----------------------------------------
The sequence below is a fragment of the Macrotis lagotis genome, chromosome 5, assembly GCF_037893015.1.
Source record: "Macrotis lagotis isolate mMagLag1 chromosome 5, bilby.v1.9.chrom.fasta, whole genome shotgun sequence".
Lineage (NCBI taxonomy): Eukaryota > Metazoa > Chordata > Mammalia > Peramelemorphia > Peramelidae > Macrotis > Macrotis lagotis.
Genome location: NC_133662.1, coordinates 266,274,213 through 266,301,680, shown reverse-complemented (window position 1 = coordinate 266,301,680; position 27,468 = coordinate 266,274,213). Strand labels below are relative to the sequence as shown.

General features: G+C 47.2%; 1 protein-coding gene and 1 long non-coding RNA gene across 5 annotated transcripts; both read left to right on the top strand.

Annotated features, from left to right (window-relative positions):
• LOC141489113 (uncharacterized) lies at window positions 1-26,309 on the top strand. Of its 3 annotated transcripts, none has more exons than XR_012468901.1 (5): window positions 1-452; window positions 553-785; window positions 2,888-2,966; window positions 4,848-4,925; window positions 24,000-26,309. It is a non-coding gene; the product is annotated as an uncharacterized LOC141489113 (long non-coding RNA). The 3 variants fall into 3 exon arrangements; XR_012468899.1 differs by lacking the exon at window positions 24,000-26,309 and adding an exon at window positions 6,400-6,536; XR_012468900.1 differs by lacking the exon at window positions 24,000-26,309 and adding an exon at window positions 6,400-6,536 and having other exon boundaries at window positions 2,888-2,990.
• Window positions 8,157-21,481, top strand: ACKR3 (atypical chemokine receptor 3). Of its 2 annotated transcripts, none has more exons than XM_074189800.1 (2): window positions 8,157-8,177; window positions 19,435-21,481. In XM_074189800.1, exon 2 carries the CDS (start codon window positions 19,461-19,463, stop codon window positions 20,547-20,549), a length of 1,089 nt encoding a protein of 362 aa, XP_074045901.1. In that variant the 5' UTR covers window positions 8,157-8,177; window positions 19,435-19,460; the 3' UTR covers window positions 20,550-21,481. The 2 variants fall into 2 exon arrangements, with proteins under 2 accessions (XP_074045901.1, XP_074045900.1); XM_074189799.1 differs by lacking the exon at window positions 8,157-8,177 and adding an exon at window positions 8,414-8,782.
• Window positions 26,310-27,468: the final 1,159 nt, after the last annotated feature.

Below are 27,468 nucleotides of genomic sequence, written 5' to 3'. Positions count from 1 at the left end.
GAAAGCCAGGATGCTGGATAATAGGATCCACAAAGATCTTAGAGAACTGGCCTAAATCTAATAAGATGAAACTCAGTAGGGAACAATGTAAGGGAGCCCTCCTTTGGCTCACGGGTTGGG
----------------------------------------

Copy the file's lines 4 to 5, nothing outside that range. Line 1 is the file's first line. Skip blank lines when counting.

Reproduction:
Genome location: NC_133662.1, coordinates 266,274,213 through 266,301,680, shown reverse-complemented (window position 1 = coordinate 266,301,680; position 27,468 = coordinate 266,274,213). Strand labels below are relative to the sequence as shown.

General features: G+C 47.2%; 1 protein-coding gene and 1 long non-coding RNA gene across 5 annotated transcripts; both read left to right on the top strand.